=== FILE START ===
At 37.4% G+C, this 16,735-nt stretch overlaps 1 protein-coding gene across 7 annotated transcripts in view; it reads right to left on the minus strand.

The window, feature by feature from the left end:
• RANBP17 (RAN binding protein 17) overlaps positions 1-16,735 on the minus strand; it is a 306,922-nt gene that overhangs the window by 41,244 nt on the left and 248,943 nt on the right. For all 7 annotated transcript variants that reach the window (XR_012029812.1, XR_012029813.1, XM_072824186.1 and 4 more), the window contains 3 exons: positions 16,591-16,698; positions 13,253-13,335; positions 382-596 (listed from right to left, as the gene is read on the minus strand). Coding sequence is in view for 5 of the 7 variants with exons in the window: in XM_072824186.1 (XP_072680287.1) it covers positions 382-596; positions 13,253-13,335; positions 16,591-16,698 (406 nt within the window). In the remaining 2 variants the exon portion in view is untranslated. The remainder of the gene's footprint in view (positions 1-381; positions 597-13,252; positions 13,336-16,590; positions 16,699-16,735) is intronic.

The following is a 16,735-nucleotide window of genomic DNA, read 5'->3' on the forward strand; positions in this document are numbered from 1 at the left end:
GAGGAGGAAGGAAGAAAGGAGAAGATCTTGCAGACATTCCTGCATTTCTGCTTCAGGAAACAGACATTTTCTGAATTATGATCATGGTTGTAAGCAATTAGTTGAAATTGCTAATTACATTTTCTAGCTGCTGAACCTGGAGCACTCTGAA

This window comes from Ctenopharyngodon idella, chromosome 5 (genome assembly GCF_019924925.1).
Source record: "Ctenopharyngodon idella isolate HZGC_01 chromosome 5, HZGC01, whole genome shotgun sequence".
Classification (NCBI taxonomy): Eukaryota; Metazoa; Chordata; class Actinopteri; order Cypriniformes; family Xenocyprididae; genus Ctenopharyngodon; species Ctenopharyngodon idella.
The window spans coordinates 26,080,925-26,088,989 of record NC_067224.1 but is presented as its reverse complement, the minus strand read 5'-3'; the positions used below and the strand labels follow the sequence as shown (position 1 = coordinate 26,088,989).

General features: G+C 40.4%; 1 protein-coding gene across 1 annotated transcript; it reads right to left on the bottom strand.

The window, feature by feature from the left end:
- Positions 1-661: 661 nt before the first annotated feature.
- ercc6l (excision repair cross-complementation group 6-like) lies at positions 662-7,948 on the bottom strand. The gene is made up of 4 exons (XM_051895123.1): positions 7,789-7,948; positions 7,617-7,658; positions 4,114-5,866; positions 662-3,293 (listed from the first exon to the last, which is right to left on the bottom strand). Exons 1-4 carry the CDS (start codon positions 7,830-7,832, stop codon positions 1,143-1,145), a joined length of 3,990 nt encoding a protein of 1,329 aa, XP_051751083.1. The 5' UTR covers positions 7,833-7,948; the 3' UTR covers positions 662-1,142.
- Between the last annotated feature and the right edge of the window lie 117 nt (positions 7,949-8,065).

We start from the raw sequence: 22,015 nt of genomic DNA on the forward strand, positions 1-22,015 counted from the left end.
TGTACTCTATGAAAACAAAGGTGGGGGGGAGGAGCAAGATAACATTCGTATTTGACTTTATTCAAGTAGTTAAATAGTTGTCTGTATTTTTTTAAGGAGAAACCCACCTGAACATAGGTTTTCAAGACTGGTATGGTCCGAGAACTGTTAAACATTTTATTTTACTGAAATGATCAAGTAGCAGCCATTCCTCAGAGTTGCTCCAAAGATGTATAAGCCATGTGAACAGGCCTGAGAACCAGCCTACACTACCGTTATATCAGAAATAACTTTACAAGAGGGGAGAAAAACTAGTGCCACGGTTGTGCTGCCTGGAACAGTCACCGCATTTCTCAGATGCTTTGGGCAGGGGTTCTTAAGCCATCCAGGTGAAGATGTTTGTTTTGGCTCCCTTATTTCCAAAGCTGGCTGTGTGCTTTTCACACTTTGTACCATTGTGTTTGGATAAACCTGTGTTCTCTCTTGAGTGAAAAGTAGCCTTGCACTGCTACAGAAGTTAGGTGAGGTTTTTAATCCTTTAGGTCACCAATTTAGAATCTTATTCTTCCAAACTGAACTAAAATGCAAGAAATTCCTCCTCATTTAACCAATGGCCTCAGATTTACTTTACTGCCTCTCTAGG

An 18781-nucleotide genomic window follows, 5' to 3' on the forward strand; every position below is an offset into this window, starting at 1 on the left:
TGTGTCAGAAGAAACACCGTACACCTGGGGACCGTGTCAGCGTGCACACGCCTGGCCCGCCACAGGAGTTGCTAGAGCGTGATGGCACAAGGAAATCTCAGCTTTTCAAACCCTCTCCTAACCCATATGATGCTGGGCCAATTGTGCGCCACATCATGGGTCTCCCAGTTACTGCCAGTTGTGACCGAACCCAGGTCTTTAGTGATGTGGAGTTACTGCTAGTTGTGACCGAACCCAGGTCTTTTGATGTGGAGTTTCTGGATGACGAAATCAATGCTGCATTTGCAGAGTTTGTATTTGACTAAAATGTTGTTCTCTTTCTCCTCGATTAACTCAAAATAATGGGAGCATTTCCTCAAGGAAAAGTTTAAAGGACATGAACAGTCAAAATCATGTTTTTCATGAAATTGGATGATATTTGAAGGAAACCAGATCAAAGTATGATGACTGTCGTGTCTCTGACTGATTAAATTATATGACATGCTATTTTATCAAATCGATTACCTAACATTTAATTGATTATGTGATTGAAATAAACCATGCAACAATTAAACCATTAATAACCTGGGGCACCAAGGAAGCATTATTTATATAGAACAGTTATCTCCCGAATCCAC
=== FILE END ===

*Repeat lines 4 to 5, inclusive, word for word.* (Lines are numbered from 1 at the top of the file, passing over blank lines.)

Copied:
The following is a 16,735-nucleotide window of genomic DNA, read 5'->3' on the forward strand; positions in this document are numbered from 1 at the left end:
GAGGAGGAAGGAAGAAAGGAGAAGATCTTGCAGACATTCCTGCATTTCTGCTTCAGGAAACAGACATTTTCTGAATTATGATCATGGTTGTAAGCAATTAGTTGAAATTGCTAATTACATTTTCTAGCTGCTGAACCTGGAGCACTCTGAA